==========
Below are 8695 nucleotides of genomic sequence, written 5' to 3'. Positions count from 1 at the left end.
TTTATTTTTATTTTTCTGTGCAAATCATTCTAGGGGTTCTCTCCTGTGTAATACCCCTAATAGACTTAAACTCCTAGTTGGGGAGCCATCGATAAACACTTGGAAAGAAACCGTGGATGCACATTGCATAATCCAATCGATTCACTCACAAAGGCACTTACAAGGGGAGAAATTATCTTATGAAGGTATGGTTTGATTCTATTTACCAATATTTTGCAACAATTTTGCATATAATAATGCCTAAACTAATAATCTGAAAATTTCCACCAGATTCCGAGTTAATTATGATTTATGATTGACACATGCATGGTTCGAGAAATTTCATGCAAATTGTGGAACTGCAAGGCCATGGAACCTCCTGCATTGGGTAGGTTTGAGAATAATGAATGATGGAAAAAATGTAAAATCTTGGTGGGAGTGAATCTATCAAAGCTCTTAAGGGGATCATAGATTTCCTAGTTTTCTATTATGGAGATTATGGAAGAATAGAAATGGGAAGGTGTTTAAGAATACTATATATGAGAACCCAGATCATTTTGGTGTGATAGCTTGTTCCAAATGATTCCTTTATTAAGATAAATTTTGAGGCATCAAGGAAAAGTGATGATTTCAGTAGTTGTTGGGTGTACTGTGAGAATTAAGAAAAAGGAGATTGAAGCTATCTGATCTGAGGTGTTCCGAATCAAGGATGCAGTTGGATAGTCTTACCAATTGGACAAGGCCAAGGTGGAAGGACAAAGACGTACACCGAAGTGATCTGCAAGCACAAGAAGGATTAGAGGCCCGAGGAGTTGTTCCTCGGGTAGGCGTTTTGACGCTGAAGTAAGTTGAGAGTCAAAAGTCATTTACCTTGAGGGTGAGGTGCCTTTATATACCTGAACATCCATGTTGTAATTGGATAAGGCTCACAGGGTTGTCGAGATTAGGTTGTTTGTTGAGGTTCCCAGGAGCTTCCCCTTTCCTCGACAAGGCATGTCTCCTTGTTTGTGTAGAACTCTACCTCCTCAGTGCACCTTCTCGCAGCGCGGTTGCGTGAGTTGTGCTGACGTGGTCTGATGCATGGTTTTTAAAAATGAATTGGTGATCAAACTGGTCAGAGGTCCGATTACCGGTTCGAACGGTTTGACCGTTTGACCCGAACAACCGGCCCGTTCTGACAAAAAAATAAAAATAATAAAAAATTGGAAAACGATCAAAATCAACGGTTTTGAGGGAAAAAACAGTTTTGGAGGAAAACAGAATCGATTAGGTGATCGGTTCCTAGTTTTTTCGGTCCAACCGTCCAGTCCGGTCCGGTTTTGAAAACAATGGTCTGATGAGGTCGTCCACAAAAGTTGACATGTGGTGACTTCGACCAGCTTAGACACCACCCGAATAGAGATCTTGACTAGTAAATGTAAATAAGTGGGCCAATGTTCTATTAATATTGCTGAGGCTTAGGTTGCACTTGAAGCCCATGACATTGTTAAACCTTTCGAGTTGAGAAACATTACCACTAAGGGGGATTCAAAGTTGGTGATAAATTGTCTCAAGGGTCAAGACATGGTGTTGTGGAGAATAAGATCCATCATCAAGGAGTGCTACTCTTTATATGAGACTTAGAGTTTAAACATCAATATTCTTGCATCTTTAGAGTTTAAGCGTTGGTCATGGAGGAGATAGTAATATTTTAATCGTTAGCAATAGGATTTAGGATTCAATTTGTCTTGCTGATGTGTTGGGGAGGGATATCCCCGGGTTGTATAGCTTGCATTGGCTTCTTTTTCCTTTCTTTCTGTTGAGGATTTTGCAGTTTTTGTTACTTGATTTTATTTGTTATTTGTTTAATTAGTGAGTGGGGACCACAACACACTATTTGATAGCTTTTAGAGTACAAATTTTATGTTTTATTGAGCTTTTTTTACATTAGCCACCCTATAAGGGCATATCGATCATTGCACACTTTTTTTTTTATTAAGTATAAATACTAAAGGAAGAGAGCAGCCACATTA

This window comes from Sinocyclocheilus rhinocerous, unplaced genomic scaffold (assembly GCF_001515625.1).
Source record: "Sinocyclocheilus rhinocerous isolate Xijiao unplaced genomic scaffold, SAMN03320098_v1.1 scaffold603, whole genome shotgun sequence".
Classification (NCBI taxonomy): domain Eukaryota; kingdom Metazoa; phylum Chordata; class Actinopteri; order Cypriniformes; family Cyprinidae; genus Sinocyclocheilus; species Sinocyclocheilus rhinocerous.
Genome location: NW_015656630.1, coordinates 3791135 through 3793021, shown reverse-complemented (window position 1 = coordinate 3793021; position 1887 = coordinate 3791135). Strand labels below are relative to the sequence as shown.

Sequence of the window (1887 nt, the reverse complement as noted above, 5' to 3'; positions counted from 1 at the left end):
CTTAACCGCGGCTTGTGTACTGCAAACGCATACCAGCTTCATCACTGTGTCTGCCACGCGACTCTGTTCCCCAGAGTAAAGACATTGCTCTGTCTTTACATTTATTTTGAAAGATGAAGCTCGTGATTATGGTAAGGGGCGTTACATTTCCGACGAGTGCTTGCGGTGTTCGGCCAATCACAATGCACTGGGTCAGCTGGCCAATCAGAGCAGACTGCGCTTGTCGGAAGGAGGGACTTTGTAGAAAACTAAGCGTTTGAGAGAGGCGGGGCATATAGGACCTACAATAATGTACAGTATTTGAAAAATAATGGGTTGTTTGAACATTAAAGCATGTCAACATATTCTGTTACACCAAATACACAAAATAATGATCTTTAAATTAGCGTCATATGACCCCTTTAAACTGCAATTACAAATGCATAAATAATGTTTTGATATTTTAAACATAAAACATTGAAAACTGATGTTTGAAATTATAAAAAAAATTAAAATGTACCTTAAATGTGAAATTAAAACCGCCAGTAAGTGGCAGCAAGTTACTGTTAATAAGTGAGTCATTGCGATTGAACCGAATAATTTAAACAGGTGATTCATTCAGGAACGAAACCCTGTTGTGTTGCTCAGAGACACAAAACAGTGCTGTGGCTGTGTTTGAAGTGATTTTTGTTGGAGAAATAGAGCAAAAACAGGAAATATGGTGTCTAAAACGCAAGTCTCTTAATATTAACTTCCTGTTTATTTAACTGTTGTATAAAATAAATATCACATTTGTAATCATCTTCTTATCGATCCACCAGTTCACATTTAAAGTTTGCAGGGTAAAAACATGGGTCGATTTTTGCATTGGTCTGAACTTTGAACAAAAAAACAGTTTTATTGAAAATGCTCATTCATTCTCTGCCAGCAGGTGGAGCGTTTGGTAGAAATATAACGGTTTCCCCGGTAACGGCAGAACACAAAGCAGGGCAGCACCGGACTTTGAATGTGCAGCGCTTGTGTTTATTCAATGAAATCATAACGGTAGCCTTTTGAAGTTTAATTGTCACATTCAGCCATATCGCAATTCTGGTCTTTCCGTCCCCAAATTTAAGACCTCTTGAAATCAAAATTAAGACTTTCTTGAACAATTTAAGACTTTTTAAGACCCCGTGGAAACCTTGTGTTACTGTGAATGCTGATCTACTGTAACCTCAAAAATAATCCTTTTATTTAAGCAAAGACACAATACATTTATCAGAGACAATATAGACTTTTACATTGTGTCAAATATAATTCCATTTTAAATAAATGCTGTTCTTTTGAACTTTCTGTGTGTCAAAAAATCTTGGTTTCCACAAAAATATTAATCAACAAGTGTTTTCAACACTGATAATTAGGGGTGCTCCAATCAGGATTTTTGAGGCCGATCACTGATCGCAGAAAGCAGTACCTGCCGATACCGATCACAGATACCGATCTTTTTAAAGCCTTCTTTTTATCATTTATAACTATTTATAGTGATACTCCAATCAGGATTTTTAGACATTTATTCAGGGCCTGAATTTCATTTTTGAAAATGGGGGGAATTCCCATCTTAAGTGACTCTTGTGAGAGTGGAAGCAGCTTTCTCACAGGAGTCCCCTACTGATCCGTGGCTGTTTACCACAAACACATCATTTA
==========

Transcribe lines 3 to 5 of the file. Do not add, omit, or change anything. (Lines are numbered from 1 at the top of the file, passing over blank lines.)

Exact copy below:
This window comes from Sinocyclocheilus rhinocerous, unplaced genomic scaffold (assembly GCF_001515625.1).
Source record: "Sinocyclocheilus rhinocerous isolate Xijiao unplaced genomic scaffold, SAMN03320098_v1.1 scaffold603, whole genome shotgun sequence".
Classification (NCBI taxonomy): domain Eukaryota; kingdom Metazoa; phylum Chordata; class Actinopteri; order Cypriniformes; family Cyprinidae; genus Sinocyclocheilus; species Sinocyclocheilus rhinocerous.